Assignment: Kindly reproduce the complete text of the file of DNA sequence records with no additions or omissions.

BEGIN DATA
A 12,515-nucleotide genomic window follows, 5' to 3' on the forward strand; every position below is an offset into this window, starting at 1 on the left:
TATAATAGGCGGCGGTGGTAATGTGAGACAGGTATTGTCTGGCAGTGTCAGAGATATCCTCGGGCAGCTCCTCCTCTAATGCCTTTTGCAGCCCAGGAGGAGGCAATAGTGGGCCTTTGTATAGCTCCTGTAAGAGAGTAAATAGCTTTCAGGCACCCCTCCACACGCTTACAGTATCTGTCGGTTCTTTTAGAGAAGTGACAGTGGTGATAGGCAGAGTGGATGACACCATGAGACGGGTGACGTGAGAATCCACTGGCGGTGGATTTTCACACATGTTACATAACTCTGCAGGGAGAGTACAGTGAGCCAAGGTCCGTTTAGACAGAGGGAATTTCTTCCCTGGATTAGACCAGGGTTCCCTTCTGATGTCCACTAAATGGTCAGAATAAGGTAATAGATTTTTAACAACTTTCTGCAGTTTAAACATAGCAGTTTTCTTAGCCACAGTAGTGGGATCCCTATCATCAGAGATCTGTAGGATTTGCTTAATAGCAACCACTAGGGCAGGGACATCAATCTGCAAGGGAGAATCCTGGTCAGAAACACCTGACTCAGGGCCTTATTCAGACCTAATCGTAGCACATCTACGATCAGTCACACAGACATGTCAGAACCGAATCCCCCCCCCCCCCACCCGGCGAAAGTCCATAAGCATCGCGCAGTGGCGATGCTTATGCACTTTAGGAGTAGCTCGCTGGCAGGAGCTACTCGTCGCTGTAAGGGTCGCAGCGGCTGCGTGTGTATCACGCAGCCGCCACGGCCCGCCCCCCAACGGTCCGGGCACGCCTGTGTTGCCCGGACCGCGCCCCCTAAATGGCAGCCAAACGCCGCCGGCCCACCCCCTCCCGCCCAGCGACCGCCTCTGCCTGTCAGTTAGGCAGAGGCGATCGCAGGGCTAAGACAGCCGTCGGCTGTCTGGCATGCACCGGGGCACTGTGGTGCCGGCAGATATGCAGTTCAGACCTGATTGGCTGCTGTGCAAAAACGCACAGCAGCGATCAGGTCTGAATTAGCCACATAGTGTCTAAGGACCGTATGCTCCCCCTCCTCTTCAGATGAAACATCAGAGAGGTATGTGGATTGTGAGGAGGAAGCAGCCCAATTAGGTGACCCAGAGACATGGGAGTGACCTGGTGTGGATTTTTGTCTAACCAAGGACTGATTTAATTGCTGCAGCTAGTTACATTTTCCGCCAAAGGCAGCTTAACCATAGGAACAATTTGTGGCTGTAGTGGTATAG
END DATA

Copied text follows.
A 12,515-nucleotide genomic window follows, 5' to 3' on the forward strand; every position below is an offset into this window, starting at 1 on the left:
TATAATAGGCGGCGGTGGTAATGTGAGACAGGTATTGTCTGGCAGTGTCAGAGATATCCTCGGGCAGCTCCTCCTCTAATGCCTTTTGCAGCCCAGGAGGAGGCAATAGTGGGCCTTTGTATAGCTCCTGTAAGAGAGTAAATAGCTTTCAGGCACCCCTCCACACGCTTACAGTATCTGTCGGTTCTTTTAGAGAAGTGACAGTGGTGATAGGCAGAGTGGATGACACCATGAGACGGGTGACGTGAGAATCCACTGGCGGTGGATTTTCACACATGTTACATAACTCTGCAGGGAGAGTACAGTGAGCCAAGGTCCGTTTAGACAGAGGGAATTTCTTCCCTGGATTAGACCAGGGTTCCCTTCTGATGTCCACTAAATGGTCAGAATAAGGTAATAGATTTTTAACAACTTTCTGCAGTTTAAACATAGCAGTTTTCTTAGCCACAGTAGTGGGATCCCTATCATCAGAGATCTGTAGGATTTGCTTAATAGCAACCACTAGGGCAGGGACATCAATCTGCAAGGGAGAATCCTGGTCAGAAACACCTGACTCAGGGCCTTATTCAGACCTAATCGTAGCACATCTACGATCAGTCACACAGACATGTCAGAACCGAATCCCCCCCCCCCCCACCCGGCGAAAGTCCATAAGCATCGCGCAGTGGCGATGCTTATGCACTTTAGGAGTAGCTCGCTGGCAGGAGCTACTCGTCGCTGTAAGGGTCGCAGCGGCTGCGTGTGTATCACGCAGCCGCCACGGCCCGCCCCCCAACGGTCCGGGCACGCCTGTGTTGCCCGGACCGCGCCCCCTAAATGGCAGCCAAACGCCGCCGGCCCACCCCCTCCCGCCCAGCGACCGCCTCTGCCTGTCAGTTAGGCAGAGGCGATCGCAGGGCTAAGACAGCCGTCGGCTGTCTGGCATGCACCGGGGCACTGTGGTGCCGGCAGATATGCAGTTCAGACCTGATTGGCTGCTGTGCAAAAACGCACAGCAGCGATCAGGTCTGAATTAGCCACATAGTGTCTAAGGACCGTATGCTCCCCCTCCTCTTCAGATGAAACATCAGAGAGGTATGTGGATTGTGAGGAGGAAGCAGCCCAATTAGGTGACCCAGAGACATGGGAGTGACCTGGTGTGGATTTTTGTCTAACCAAGGACTGATTTAATTGCTGCAGCTAGTTACATTTTCCGCCAAAGGCAGCTTAACCATAGGAACAATTTGTGGCTGTAGTGGTATAG